"in stock," usually followed by a big exclamation mark. The better on-line
stores tie their ordering interface to their inventory, so you know before you place an
order whether the item is actually there or not. Often, feedback comments youll see
suggest how accurate each companys stock information is, so watch for that. The
really top-notch sites will even give estimated times when unavailable items will restock
Shipping and handling can add up to be a substantial
overhead to your purchase. Watch out because some mail-order firms will deflate their
prices a bit and make them up by including a substantial "handling" fee. You can
usually figure it out by comparing shipping fees across a couple of dealers. Make sure the
$10 you save switching to a cheaper source for a product isnt coming right out of
your pocket on the delivery side.
In recent years, the proliferation of companies putting
their sales information on the Internet has given consumers an unprecedented view of the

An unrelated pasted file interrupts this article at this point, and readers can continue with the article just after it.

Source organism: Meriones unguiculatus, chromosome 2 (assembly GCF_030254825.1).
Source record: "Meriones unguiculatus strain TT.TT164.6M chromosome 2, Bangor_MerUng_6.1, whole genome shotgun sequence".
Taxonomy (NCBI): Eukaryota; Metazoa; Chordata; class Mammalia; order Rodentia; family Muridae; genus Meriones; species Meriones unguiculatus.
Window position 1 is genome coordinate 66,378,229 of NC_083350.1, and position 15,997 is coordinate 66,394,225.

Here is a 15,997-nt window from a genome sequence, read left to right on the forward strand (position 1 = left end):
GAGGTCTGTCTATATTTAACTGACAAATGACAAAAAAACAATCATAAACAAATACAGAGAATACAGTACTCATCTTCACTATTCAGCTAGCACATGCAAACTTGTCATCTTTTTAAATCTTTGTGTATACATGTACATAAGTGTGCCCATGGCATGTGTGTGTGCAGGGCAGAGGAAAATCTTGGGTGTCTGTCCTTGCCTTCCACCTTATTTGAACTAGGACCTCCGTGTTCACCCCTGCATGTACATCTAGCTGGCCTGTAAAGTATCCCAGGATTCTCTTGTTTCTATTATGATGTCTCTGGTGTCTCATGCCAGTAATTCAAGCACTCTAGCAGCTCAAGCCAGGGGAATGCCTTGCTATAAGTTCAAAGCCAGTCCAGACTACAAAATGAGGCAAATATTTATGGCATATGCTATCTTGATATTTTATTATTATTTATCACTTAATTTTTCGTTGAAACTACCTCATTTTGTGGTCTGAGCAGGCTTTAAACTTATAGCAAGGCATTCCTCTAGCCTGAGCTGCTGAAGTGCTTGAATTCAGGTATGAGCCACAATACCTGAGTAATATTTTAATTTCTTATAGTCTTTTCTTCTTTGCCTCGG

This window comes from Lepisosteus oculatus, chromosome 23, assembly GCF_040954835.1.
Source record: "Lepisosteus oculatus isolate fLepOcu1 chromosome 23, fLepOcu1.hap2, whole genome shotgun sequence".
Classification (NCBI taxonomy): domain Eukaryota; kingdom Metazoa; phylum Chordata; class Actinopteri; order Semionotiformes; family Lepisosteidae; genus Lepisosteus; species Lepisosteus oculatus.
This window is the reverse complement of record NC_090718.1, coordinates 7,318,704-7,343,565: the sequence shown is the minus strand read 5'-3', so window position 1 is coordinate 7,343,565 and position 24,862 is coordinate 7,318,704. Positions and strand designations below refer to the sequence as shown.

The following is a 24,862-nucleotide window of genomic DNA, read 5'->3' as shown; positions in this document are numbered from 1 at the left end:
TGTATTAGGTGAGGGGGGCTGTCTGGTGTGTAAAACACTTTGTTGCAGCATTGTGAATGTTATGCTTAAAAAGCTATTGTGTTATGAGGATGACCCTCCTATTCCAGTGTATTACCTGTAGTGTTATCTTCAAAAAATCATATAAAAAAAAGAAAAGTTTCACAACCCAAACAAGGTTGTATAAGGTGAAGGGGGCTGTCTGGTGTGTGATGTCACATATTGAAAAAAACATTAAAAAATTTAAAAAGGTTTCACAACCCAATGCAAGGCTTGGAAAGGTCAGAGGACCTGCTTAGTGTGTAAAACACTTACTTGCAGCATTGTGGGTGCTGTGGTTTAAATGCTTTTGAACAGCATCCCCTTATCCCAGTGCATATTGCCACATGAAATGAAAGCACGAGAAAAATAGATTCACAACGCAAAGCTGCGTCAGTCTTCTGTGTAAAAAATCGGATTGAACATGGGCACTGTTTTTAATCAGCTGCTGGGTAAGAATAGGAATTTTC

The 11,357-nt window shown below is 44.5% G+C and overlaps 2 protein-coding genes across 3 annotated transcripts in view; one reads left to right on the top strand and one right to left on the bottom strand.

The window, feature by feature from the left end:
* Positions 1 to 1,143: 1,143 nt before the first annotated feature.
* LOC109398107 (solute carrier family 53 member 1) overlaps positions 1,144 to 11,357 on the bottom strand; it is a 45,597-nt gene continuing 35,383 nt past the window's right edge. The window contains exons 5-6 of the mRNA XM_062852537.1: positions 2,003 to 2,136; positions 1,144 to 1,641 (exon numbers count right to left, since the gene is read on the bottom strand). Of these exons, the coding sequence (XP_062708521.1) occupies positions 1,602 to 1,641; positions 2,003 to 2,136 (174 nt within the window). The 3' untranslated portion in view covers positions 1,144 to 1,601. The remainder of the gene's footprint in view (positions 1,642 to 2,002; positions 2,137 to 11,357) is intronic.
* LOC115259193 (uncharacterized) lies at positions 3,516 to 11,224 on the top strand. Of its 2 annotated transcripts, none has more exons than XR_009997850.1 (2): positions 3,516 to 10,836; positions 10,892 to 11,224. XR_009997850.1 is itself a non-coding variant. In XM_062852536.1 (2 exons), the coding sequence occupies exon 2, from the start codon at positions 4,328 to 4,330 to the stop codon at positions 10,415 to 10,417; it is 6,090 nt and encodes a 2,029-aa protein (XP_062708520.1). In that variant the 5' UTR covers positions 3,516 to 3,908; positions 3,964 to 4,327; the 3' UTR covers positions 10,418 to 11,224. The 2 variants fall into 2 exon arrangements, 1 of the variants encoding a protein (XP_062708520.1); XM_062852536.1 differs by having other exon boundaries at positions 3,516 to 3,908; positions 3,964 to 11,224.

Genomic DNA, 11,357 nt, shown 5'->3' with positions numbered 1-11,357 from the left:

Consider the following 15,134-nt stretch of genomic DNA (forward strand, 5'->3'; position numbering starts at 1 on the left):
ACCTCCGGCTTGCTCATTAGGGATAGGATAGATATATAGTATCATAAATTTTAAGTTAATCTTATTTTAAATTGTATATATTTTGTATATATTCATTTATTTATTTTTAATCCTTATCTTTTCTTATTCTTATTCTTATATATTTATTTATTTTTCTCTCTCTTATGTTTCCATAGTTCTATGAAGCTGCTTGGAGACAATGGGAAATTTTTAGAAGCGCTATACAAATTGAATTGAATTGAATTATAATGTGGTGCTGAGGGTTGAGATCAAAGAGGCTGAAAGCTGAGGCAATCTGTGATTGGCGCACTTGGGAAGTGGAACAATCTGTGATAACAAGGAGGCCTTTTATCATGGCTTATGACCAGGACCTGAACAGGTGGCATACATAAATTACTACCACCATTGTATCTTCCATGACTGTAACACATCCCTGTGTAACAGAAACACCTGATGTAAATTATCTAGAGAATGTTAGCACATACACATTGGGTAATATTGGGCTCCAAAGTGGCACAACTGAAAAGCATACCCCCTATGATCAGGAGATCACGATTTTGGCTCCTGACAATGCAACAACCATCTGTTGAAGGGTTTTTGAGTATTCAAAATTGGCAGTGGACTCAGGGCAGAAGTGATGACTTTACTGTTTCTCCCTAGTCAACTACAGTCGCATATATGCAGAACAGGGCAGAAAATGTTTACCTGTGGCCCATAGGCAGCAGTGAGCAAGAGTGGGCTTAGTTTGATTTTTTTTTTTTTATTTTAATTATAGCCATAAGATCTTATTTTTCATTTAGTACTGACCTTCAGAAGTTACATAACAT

nationwide (and even worldwide) best deals available. The techniques suggested here for
sorting through price listings certainly arent limited to audio equipment. For
example, you can purchase computer equipment in a similar fashion by digging for low
prices at www.pricewatch.com and www.shopper.com, then checking the
low-price vendors reputation at www.resellerratings.com.
While its hard to replace the experience you can get
shopping at a good local audio dealer by buying through the mail, if youre looking
for something that isnt available nearby or you really are trying to save every
dollar, mail order can be a satisfying way to purchase your equipment.
Note: These suggestions are intended as research tools
only, not buying recommendations.